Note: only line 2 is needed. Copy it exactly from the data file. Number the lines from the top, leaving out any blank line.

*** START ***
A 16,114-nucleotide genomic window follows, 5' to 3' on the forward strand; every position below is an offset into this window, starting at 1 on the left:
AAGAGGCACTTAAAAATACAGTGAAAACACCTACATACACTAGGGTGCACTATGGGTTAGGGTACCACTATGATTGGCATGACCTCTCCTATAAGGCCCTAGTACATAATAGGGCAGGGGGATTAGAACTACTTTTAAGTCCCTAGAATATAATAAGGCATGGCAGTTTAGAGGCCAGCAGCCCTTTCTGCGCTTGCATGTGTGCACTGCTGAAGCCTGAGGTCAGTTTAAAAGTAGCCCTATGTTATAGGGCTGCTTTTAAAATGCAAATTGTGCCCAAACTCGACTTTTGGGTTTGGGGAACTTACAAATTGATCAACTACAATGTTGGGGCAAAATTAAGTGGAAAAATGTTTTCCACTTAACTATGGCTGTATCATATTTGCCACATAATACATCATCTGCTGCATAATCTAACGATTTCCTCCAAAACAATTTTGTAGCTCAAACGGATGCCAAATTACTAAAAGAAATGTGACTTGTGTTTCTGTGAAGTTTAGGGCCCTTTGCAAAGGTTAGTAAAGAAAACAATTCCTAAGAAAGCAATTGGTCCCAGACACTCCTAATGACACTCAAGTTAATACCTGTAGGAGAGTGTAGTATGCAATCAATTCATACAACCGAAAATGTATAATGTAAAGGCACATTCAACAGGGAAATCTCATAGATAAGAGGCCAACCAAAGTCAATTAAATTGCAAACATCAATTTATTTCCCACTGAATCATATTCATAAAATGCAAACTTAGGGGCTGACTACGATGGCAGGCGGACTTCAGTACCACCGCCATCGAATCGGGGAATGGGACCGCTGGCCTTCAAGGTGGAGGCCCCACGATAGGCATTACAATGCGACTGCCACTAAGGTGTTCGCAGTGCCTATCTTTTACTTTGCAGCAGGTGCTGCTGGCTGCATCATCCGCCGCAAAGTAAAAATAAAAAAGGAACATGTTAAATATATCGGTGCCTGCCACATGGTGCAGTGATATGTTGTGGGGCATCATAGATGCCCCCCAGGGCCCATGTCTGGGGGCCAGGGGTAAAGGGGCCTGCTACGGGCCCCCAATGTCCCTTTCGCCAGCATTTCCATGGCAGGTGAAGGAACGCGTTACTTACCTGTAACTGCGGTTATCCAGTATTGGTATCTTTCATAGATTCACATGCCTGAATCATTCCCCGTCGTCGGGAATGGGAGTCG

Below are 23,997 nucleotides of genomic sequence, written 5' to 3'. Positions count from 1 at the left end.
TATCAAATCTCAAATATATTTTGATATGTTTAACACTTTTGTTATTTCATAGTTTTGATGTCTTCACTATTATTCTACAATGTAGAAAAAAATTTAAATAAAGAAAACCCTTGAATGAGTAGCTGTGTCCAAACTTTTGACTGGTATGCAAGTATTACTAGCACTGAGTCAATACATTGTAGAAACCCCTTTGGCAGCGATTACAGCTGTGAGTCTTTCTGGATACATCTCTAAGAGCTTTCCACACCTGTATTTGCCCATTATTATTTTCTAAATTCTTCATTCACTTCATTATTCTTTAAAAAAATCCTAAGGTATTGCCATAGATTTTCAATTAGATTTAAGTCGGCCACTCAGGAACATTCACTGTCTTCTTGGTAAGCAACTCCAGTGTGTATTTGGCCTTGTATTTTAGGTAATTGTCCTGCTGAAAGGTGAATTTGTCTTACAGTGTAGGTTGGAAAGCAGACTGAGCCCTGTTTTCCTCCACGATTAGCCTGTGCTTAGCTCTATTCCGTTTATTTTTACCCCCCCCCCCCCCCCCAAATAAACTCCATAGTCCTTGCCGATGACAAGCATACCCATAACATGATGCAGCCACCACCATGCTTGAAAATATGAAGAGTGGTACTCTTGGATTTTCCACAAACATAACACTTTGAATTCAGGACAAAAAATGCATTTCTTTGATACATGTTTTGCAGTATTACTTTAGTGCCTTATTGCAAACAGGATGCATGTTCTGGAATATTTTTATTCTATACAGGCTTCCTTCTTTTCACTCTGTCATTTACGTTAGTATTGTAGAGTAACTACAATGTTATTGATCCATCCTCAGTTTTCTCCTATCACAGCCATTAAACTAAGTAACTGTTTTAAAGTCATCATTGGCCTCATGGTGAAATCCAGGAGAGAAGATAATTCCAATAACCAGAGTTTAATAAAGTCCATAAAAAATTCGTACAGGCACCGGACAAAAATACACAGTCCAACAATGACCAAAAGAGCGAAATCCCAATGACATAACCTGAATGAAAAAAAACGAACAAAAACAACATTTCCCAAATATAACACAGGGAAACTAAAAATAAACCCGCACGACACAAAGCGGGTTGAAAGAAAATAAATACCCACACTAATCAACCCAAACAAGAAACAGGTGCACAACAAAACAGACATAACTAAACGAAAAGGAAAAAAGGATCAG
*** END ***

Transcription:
AAGAGGCACTTAAAAATACAGTGAAAACACCTACATACACTAGGGTGCACTATGGGTTAGGGTACCACTATGATTGGCATGACCTCTCCTATAAGGCCCTAGTACATAATAGGGCAGGGGGATTAGAACTACTTTTAAGTCCCTAGAATATAATAAGGCATGGCAGTTTAGAGGCCAGCAGCCCTTTCTGCGCTTGCATGTGTGCACTGCTGAAGCCTGAGGTCAGTTTAAAAGTAGCCCTATGTTATAGGGCTGCTTTTAAAATGCAAATTGTGCCCAAACTCGACTTTTGGGTTTGGGGAACTTACAAATTGATCAACTACAATGTTGGGGCAAAATTAAGTGGAAAAATGTTTTCCACTTAACTATGGCTGTATCATATTTGCCACATAATACATCATCTGCTGCATAATCTAACGATTTCCTCCAAAACAATTTTGTAGCTCAAACGGATGCCAAATTACTAAAAGAAATGTGACTTGTGTTTCTGTGAAGTTTAGGGCCCTTTGCAAAGGTTAGTAAAGAAAACAATTCCTAAGAAAGCAATTGGTCCCAGACACTCCTAATGACACTCAAGTTAATACCTGTAGGAGAGTGTAGTATGCAATCAATTCATACAACCGAAAATGTATAATGTAAAGGCACATTCAACAGGGAAATCTCATAGATAAGAGGCCAACCAAAGTCAATTAAATTGCAAACATCAATTTATTTCCCACTGAATCATATTCATAAAATGCAAACTTAGGGGCTGACTACGATGGCAGGCGGACTTCAGTACCACCGCCATCGAATCGGGGAATGGGACCGCTGGCCTTCAAGGTGGAGGCCCCACGATAGGCATTACAATGCGACTGCCACTAAGGTGTTCGCAGTGCCTATCTTTTACTTTGCAGCAGGTGCTGCTGGCTGCATCATCCGCCGCAAAGTAAAAATAAAAAAGGAACATGTTAAATATATCGGTGCCTGCCACATGGTGCAGTGATATGTTGTGGGGCATCATAGATGCCCCCCAGGGCCCATGTCTGGGGGCCAGGGGTAAAGGGGCCTGCTACGGGCCCCCAATGTCCCTTTCGCCAGCATTTCCATGGCAGGTGAAGGAACGCGTTACTTACCTGTAACTGCGGTTATCCAGTATTGGTATCTTTCATAGATTCACATGCCTGAATCATTCCCCGTCGTCGGGAATGGGAGTCG